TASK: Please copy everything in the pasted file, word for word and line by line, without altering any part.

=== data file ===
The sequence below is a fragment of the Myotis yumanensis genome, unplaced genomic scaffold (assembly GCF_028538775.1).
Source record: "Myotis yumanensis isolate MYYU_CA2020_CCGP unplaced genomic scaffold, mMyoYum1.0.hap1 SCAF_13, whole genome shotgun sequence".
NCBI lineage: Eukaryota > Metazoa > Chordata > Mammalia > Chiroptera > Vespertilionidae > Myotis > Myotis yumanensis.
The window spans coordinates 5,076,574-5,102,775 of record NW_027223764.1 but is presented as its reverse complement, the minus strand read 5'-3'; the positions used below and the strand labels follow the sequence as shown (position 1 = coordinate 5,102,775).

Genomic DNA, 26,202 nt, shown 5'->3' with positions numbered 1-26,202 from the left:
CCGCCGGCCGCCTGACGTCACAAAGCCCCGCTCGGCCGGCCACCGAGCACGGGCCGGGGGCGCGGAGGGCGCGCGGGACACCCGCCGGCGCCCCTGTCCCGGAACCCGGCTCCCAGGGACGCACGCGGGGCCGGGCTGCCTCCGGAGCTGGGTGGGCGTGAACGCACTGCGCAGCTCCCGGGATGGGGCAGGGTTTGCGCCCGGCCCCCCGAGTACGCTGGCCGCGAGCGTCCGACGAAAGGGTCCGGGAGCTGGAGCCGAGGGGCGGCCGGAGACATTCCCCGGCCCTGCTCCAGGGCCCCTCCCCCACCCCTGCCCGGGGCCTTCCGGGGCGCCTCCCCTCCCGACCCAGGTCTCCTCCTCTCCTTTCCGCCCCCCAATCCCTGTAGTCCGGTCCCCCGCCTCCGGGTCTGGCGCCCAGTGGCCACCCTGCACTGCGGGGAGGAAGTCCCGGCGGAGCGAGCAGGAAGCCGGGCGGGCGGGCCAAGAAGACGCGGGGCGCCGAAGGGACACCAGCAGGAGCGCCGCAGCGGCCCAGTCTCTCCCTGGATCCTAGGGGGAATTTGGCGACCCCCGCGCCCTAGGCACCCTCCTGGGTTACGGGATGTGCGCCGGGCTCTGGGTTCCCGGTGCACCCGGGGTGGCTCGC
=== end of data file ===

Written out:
The sequence below is a fragment of the Myotis yumanensis genome, unplaced genomic scaffold (assembly GCF_028538775.1).
Source record: "Myotis yumanensis isolate MYYU_CA2020_CCGP unplaced genomic scaffold, mMyoYum1.0.hap1 SCAF_13, whole genome shotgun sequence".
NCBI lineage: Eukaryota > Metazoa > Chordata > Mammalia > Chiroptera > Vespertilionidae > Myotis > Myotis yumanensis.
The window spans coordinates 5,076,574-5,102,775 of record NW_027223764.1 but is presented as its reverse complement, the minus strand read 5'-3'; the positions used below and the strand labels follow the sequence as shown (position 1 = coordinate 5,102,775).

Genomic DNA, 26,202 nt, shown 5'->3' with positions numbered 1-26,202 from the left:
CCGCCGGCCGCCTGACGTCACAAAGCCCCGCTCGGCCGGCCACCGAGCACGGGCCGGGGGCGCGGAGGGCGCGCGGGACACCCGCCGGCGCCCCTGTCCCGGAACCCGGCTCCCAGGGACGCACGCGGGGCCGGGCTGCCTCCGGAGCTGGGTGGGCGTGAACGCACTGCGCAGCTCCCGGGATGGGGCAGGGTTTGCGCCCGGCCCCCCGAGTACGCTGGCCGCGAGCGTCCGACGAAAGGGTCCGGGAGCTGGAGCCGAGGGGCGGCCGGAGACATTCCCCGGCCCTGCTCCAGGGCCCCTCCCCCACCCCTGCCCGGGGCCTTCCGGGGCGCCTCCCCTCCCGACCCAGGTCTCCTCCTCTCCTTTCCGCCCCCCAATCCCTGTAGTCCGGTCCCCCGCCTCCGGGTCTGGCGCCCAGTGGCCACCCTGCACTGCGGGGAGGAAGTCCCGGCGGAGCGAGCAGGAAGCCGGGCGGGCGGGCCAAGAAGACGCGGGGCGCCGAAGGGACACCAGCAGGAGCGCCGCAGCGGCCCAGTCTCTCCCTGGATCCTAGGGGGAATTTGGCGACCCCCGCGCCCTAGGCACCCTCCTGGGTTACGGGATGTGCGCCGGGCTCTGGGTTCCCGGTGCACCCGGGGTGGCTCGC